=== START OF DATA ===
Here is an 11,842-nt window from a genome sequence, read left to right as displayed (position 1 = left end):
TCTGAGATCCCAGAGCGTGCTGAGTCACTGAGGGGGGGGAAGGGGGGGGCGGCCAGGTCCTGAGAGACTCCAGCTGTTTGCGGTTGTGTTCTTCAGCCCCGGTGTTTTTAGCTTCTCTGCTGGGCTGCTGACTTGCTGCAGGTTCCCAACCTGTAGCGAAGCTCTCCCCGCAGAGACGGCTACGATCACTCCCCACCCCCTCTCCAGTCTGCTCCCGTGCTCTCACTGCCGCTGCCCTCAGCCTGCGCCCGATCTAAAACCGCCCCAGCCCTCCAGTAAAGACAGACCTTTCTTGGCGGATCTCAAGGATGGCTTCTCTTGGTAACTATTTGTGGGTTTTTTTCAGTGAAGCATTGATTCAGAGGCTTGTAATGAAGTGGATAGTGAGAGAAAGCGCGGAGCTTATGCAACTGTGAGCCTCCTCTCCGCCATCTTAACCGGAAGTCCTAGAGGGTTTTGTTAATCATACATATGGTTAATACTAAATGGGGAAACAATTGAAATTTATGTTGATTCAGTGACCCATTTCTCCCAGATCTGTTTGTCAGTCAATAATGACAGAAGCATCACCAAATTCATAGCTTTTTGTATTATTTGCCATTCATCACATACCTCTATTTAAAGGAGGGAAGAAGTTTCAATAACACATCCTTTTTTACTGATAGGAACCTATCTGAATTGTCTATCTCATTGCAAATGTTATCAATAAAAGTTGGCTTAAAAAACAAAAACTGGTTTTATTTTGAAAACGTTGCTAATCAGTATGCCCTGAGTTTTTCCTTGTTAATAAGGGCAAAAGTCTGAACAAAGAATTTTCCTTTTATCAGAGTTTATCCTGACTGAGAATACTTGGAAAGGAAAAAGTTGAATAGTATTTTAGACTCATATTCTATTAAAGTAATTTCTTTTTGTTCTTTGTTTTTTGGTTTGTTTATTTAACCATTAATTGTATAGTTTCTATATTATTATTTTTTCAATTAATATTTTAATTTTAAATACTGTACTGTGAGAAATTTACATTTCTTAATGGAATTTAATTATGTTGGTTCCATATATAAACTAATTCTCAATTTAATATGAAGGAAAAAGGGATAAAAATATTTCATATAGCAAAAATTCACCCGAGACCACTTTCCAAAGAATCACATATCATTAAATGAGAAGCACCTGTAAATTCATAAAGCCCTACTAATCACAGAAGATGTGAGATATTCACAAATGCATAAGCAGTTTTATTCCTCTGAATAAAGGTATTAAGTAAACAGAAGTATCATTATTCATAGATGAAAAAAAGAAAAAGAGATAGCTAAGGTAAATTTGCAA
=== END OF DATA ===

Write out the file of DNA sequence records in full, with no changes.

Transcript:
Here is an 11,842-nt window from a genome sequence, read left to right as displayed (position 1 = left end):
TCTGAGATCCCAGAGCGTGCTGAGTCACTGAGGGGGGGGAAGGGGGGGGCGGCCAGGTCCTGAGAGACTCCAGCTGTTTGCGGTTGTGTTCTTCAGCCCCGGTGTTTTTAGCTTCTCTGCTGGGCTGCTGACTTGCTGCAGGTTCCCAACCTGTAGCGAAGCTCTCCCCGCAGAGACGGCTACGATCACTCCCCACCCCCTCTCCAGTCTGCTCCCGTGCTCTCACTGCCGCTGCCCTCAGCCTGCGCCCGATCTAAAACCGCCCCAGCCCTCCAGTAAAGACAGACCTTTCTTGGCGGATCTCAAGGATGGCTTCTCTTGGTAACTATTTGTGGGTTTTTTTCAGTGAAGCATTGATTCAGAGGCTTGTAATGAAGTGGATAGTGAGAGAAAGCGCGGAGCTTATGCAACTGTGAGCCTCCTCTCCGCCATCTTAACCGGAAGTCCTAGAGGGTTTTGTTAATCATACATATGGTTAATACTAAATGGGGAAACAATTGAAATTTATGTTGATTCAGTGACCCATTTCTCCCAGATCTGTTTGTCAGTCAATAATGACAGAAGCATCACCAAATTCATAGCTTTTTGTATTATTTGCCATTCATCACATACCTCTATTTAAAGGAGGGAAGAAGTTTCAATAACACATCCTTTTTTACTGATAGGAACCTATCTGAATTGTCTATCTCATTGCAAATGTTATCAATAAAAGTTGGCTTAAAAAACAAAAACTGGTTTTATTTTGAAAACGTTGCTAATCAGTATGCCCTGAGTTTTTCCTTGTTAATAAGGGCAAAAGTCTGAACAAAGAATTTTCCTTTTATCAGAGTTTATCCTGACTGAGAATACTTGGAAAGGAAAAAGTTGAATAGTATTTTAGACTCATATTCTATTAAAGTAATTTCTTTTTGTTCTTTGTTTTTTGGTTTGTTTATTTAACCATTAATTGTATAGTTTCTATATTATTATTTTTTCAATTAATATTTTAATTTTAAATACTGTACTGTGAGAAATTTACATTTCTTAATGGAATTTAATTATGTTGGTTCCATATATAAACTAATTCTCAATTTAATATGAAGGAAAAAGGGATAAAAATATTTCATATAGCAAAAATTCACCCGAGACCACTTTCCAAAGAATCACATATCATTAAATGAGAAGCACCTGTAAATTCATAAAGCCCTACTAATCACAGAAGATGTGAGATATTCACAAATGCATAAGCAGTTTTATTCCTCTGAATAAAGGTATTAAGTAAACAGAAGTATCATTATTCATAGATGAAAAAAAGAAAAAGAGATAGCTAAGGTAAATTTGCAA